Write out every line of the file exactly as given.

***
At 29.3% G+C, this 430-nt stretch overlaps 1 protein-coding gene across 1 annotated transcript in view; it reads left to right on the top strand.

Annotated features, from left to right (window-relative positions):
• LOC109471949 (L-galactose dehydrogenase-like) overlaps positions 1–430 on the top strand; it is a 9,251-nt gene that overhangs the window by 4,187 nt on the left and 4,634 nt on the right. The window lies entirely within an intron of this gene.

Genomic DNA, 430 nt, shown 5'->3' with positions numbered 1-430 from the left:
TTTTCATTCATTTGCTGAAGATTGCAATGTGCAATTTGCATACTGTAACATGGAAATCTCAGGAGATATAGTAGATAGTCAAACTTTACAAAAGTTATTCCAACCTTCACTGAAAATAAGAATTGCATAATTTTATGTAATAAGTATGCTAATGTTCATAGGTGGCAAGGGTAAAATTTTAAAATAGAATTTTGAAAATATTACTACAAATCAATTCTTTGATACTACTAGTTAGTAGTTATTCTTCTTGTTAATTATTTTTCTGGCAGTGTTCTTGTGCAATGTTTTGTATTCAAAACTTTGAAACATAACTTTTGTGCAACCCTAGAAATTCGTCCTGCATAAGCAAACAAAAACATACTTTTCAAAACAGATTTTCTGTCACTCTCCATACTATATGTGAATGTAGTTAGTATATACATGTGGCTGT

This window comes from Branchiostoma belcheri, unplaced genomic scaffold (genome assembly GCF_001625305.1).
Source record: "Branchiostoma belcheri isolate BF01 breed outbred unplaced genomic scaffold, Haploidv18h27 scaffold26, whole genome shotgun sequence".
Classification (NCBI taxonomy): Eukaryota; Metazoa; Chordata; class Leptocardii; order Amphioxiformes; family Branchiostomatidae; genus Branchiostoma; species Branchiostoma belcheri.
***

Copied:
At 29.3% G+C, this 430-nt stretch overlaps 1 protein-coding gene across 1 annotated transcript in view; it reads left to right on the top strand.

Annotated features, from left to right (window-relative positions):
• LOC109471949 (L-galactose dehydrogenase-like) overlaps positions 1–430 on the top strand; it is a 9,251-nt gene that overhangs the window by 4,187 nt on the left and 4,634 nt on the right. The window lies entirely within an intron of this gene.

Genomic DNA, 430 nt, shown 5'->3' with positions numbered 1-430 from the left:
TTTTCATTCATTTGCTGAAGATTGCAATGTGCAATTTGCATACTGTAACATGGAAATCTCAGGAGATATAGTAGATAGTCAAACTTTACAAAAGTTATTCCAACCTTCACTGAAAATAAGAATTGCATAATTTTATGTAATAAGTATGCTAATGTTCATAGGTGGCAAGGGTAAAATTTTAAAATAGAATTTTGAAAATATTACTACAAATCAATTCTTTGATACTACTAGTTAGTAGTTATTCTTCTTGTTAATTATTTTTCTGGCAGTGTTCTTGTGCAATGTTTTGTATTCAAAACTTTGAAACATAACTTTTGTGCAACCCTAGAAATTCGTCCTGCATAAGCAAACAAAAACATACTTTTCAAAACAGATTTTCTGTCACTCTCCATACTATATGTGAATGTAGTTAGTATATACATGTGGCTGT

This window comes from Branchiostoma belcheri, unplaced genomic scaffold (genome assembly GCF_001625305.1).
Source record: "Branchiostoma belcheri isolate BF01 breed outbred unplaced genomic scaffold, Haploidv18h27 scaffold26, whole genome shotgun sequence".
Classification (NCBI taxonomy): Eukaryota; Metazoa; Chordata; class Leptocardii; order Amphioxiformes; family Branchiostomatidae; genus Branchiostoma; species Branchiostoma belcheri.